Misuse of Disabled Parking Spots

More than 2.5 million drivers have misused a disabled parking spot.

Findings from a new survey produced by an online parking portal YourParkingSpace.co.uk has revealed shocking evidence that indicates that more than 2.5 million British people are wrongfully using the disabled parking spots.
From the survey, it discovered the many excuses of why people carry out this act; these being things like that they were in a rush, they thought no-one would notice, they didn’t care and even that they felt there should no special parking for Blue Badge holders.
However, the most common excuse out of them all was that they did not realise it was a disabled parking spot, therefore, car parks need to have more prominent signage. Although, on the plus side, many Britons said they would confront a disabled parking space offender.
Harrison Woods, managing director of YourParkingSpace.co.uk who conducted the survey, said: “It is shocking to think that there is a significant number of Brits who believe there’s nothing wrong in parking in a disabled parking spot when they have no right to.
“Not only can this lead to a fine but it is also very inconsiderate to disabled drivers who might be forced to park somewhere else if the space is wrongly taken.”

Harrison also added: “Another excuse given by offenders was that the disabled parking spot was the only space available. Those drivers who feel that this is a justifiable reason should plan ahead so they aren’t parking where they are not allowed.”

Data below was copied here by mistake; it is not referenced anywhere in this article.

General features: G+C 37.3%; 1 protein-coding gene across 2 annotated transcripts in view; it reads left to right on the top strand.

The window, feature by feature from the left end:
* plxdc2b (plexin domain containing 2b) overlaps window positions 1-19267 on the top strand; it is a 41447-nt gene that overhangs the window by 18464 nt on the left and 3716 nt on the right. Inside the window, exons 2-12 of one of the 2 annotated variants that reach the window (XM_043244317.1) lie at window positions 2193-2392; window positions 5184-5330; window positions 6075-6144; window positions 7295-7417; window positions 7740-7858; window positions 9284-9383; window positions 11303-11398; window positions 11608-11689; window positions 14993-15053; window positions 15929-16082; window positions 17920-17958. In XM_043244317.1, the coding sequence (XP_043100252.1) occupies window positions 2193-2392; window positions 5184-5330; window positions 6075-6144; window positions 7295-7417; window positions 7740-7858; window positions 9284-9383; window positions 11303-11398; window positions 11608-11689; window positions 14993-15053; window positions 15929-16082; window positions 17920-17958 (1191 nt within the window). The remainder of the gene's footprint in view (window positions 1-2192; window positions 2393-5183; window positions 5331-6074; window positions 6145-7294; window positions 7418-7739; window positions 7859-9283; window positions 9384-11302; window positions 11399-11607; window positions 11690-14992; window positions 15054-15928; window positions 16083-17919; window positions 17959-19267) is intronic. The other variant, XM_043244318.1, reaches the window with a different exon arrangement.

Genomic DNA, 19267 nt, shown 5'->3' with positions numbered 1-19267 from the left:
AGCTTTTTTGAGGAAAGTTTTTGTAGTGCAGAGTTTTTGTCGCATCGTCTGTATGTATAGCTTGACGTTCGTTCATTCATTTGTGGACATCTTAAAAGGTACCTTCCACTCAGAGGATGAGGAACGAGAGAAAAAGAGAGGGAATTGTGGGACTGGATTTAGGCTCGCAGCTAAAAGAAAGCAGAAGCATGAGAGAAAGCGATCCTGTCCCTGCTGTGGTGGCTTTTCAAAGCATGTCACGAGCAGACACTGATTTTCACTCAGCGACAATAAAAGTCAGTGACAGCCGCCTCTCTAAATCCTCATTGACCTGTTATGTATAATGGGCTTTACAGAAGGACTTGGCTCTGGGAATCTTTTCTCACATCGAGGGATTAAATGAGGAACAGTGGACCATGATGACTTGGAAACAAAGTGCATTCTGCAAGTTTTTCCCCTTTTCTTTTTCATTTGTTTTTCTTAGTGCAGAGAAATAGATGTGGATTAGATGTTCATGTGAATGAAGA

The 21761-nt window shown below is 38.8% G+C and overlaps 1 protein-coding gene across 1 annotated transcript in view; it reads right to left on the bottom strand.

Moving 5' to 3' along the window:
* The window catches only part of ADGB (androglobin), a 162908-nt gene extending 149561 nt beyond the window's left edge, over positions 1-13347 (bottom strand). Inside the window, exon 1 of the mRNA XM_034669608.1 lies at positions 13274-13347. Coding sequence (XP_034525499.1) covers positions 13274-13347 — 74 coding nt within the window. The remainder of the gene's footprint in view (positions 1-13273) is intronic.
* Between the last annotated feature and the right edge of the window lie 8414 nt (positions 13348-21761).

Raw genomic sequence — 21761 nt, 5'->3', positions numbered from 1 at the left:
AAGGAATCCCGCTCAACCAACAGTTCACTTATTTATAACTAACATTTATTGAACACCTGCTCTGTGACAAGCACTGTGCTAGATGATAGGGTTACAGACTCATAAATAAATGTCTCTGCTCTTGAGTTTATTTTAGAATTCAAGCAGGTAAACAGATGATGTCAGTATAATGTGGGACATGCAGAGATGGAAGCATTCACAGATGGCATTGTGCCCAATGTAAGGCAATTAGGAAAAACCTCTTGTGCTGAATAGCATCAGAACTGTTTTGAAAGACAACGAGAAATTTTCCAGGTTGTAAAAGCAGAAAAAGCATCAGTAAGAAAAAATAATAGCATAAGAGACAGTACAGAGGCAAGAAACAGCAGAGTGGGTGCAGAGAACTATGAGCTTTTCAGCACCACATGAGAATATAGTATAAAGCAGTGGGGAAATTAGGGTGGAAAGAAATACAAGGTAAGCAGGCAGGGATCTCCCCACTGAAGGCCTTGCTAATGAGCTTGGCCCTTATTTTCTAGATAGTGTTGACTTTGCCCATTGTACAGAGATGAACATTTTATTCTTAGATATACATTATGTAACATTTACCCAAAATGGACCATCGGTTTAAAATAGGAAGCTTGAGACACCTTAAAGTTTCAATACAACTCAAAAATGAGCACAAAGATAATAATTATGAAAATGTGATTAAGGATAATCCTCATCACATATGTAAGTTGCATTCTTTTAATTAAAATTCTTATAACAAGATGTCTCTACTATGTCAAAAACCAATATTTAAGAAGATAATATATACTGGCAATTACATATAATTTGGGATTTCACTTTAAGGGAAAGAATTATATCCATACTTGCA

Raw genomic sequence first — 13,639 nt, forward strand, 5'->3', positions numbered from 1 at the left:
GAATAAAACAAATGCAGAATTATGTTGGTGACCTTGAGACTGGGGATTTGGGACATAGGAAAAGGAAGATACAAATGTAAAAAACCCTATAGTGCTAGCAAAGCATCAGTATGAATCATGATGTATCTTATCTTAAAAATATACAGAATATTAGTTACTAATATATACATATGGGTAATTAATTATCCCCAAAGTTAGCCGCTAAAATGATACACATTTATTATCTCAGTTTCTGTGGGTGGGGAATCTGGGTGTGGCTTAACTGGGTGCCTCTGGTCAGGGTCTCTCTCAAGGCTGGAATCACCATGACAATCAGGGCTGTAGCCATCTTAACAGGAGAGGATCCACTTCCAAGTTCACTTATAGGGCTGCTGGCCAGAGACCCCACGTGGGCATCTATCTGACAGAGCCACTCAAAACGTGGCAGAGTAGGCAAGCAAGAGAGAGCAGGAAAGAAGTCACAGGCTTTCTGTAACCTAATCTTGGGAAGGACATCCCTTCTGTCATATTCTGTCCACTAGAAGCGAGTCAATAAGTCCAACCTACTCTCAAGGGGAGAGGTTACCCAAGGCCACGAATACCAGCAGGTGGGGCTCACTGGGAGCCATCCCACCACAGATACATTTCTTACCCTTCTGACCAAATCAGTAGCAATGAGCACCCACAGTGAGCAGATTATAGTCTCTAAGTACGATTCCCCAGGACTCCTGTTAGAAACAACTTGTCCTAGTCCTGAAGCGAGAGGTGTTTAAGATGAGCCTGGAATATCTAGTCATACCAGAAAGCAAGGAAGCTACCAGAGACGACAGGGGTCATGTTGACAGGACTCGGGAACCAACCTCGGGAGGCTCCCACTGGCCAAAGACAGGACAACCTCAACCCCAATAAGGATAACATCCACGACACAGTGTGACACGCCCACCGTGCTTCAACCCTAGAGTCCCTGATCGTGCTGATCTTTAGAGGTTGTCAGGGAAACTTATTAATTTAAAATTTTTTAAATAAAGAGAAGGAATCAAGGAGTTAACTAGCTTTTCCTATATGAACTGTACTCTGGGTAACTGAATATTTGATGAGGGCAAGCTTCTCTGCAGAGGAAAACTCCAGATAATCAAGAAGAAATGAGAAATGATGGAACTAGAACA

The Government have employed harsher financial penalties, including increasing the maximum fine to £5,000 to misusers of on-street disabled parking spaces, almost a quarter of those surveyed wanted a further punishment of three penalty points on a driving license, while more than 1 in 10 backed the idea of community service.

Furthermore, there was a strong support that offenders are to be sent on a disability awareness course, with backing from almost a third of people, while a temporary driving ban of 3 months or less was welcomed by just under 5% of respondents.
Meanwhile, Phillip Connolly, Policy Manager of Disability Rights UK, commented: “One of the most important questions we can ask ourselves as human beings are what is it like to be someone else. For example, what is it like to be a blue badge holder in any town centre? My guess is that just to ask the question is to know that you don’t want to park in a disabled parking space if you are not disabled yourself.”
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